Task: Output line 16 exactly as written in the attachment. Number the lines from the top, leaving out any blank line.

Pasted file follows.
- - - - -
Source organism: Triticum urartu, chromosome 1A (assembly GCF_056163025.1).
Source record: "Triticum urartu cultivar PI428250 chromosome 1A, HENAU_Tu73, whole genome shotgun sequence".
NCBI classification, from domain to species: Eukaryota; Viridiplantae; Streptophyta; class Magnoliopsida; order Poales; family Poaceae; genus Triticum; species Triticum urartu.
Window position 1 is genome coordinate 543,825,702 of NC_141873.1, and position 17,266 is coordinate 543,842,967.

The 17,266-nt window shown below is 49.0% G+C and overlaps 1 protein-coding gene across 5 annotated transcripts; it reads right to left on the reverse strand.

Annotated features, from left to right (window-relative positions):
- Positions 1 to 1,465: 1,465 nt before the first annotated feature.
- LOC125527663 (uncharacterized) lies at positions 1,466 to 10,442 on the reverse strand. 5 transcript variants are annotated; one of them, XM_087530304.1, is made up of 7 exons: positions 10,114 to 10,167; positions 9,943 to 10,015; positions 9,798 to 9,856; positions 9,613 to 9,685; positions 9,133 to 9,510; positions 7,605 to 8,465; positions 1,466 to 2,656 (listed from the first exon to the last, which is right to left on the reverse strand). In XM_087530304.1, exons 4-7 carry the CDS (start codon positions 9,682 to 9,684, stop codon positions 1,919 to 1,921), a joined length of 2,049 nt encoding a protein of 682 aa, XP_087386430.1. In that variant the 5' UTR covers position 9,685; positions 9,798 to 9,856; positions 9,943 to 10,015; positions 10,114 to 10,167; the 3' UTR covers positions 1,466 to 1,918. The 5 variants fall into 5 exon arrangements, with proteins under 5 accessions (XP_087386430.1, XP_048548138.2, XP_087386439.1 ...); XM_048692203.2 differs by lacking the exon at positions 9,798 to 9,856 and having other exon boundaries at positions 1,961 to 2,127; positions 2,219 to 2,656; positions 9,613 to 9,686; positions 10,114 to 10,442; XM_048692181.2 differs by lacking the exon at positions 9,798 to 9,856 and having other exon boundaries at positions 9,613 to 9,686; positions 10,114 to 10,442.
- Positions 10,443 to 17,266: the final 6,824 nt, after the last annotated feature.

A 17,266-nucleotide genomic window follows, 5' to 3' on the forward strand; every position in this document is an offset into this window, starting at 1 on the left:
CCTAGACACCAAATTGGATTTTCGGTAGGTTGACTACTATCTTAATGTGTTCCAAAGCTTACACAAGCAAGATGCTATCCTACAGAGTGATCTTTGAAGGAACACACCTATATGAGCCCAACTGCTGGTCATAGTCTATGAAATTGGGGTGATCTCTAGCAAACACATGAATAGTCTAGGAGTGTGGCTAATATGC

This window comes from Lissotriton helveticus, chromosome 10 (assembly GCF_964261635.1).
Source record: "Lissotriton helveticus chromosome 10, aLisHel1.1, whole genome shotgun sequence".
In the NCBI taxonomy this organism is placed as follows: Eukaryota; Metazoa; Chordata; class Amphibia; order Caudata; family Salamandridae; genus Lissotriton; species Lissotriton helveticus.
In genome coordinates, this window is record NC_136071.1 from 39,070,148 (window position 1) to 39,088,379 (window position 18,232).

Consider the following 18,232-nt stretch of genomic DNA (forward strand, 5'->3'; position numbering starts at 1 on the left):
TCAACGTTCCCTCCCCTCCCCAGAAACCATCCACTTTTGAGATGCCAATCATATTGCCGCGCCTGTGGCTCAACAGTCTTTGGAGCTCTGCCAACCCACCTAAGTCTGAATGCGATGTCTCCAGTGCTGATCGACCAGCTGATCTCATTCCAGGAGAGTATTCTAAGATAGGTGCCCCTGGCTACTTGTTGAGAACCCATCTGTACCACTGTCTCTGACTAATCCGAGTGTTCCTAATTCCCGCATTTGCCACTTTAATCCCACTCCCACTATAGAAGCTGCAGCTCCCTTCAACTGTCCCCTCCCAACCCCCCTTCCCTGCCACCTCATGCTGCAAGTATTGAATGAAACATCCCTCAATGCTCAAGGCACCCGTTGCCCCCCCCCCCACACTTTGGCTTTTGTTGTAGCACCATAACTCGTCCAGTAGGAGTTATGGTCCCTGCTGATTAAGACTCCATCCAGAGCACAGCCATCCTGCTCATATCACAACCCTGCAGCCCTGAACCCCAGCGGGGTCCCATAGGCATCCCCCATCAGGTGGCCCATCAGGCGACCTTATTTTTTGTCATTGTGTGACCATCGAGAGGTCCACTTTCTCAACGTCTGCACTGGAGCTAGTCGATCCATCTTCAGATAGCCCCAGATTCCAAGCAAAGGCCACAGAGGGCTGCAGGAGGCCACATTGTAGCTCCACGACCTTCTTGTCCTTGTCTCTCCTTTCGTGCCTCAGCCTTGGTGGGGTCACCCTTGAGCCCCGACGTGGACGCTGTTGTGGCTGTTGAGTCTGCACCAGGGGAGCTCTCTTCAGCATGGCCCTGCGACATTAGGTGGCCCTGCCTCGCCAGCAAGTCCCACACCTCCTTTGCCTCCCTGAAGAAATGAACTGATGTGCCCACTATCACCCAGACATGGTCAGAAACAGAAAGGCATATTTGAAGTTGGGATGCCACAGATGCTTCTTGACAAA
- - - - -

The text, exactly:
Consider the following 18,232-nt stretch of genomic DNA (forward strand, 5'->3'; position numbering starts at 1 on the left):